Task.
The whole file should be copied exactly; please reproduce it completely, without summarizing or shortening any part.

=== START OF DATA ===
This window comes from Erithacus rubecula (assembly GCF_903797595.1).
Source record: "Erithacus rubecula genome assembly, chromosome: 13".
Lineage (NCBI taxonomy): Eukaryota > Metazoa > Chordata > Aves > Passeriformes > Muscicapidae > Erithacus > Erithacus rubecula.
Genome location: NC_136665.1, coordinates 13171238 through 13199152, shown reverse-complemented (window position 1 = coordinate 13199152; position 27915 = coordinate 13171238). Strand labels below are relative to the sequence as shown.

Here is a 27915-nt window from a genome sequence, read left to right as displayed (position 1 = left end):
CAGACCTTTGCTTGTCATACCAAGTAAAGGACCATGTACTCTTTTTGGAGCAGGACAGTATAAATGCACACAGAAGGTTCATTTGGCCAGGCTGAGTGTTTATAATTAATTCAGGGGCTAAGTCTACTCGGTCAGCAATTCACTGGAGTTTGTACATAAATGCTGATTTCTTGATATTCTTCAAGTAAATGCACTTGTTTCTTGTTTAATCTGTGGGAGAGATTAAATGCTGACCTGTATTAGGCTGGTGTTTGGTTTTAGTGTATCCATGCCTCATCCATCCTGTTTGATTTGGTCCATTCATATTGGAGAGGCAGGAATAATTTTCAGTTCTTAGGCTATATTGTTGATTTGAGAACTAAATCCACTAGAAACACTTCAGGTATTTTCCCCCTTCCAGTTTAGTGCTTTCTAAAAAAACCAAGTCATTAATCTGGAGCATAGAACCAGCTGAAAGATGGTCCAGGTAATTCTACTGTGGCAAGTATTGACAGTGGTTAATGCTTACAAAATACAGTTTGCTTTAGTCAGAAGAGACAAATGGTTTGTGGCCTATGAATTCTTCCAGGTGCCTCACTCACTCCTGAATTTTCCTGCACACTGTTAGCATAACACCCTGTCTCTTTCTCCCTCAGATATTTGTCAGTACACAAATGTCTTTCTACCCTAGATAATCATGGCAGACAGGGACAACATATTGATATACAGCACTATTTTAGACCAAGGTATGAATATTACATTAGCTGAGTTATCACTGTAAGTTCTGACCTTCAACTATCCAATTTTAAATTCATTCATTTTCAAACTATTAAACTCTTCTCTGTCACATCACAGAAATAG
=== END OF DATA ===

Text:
This window comes from Erithacus rubecula (assembly GCF_903797595.1).
Source record: "Erithacus rubecula genome assembly, chromosome: 13".
Lineage (NCBI taxonomy): Eukaryota > Metazoa > Chordata > Aves > Passeriformes > Muscicapidae > Erithacus > Erithacus rubecula.
Genome location: NC_136665.1, coordinates 13171238 through 13199152, shown reverse-complemented (window position 1 = coordinate 13199152; position 27915 = coordinate 13171238). Strand labels below are relative to the sequence as shown.

Here is a 27915-nt window from a genome sequence, read left to right as displayed (position 1 = left end):
CAGACCTTTGCTTGTCATACCAAGTAAAGGACCATGTACTCTTTTTGGAGCAGGACAGTATAAATGCACACAGAAGGTTCATTTGGCCAGGCTGAGTGTTTATAATTAATTCAGGGGCTAAGTCTACTCGGTCAGCAATTCACTGGAGTTTGTACATAAATGCTGATTTCTTGATATTCTTCAAGTAAATGCACTTGTTTCTTGTTTAATCTGTGGGAGAGATTAAATGCTGACCTGTATTAGGCTGGTGTTTGGTTTTAGTGTATCCATGCCTCATCCATCCTGTTTGATTTGGTCCATTCATATTGGAGAGGCAGGAATAATTTTCAGTTCTTAGGCTATATTGTTGATTTGAGAACTAAATCCACTAGAAACACTTCAGGTATTTTCCCCCTTCCAGTTTAGTGCTTTCTAAAAAAACCAAGTCATTAATCTGGAGCATAGAACCAGCTGAAAGATGGTCCAGGTAATTCTACTGTGGCAAGTATTGACAGTGGTTAATGCTTACAAAATACAGTTTGCTTTAGTCAGAAGAGACAAATGGTTTGTGGCCTATGAATTCTTCCAGGTGCCTCACTCACTCCTGAATTTTCCTGCACACTGTTAGCATAACACCCTGTCTCTTTCTCCCTCAGATATTTGTCAGTACACAAATGTCTTTCTACCCTAGATAATCATGGCAGACAGGGACAACATATTGATATACAGCACTATTTTAGACCAAGGTATGAATATTACATTAGCTGAGTTATCACTGTAAGTTCTGACCTTCAACTATCCAATTTTAAATTCATTCATTTTCAAACTATTAAACTCTTCTCTGTCACATCACAGAAATAG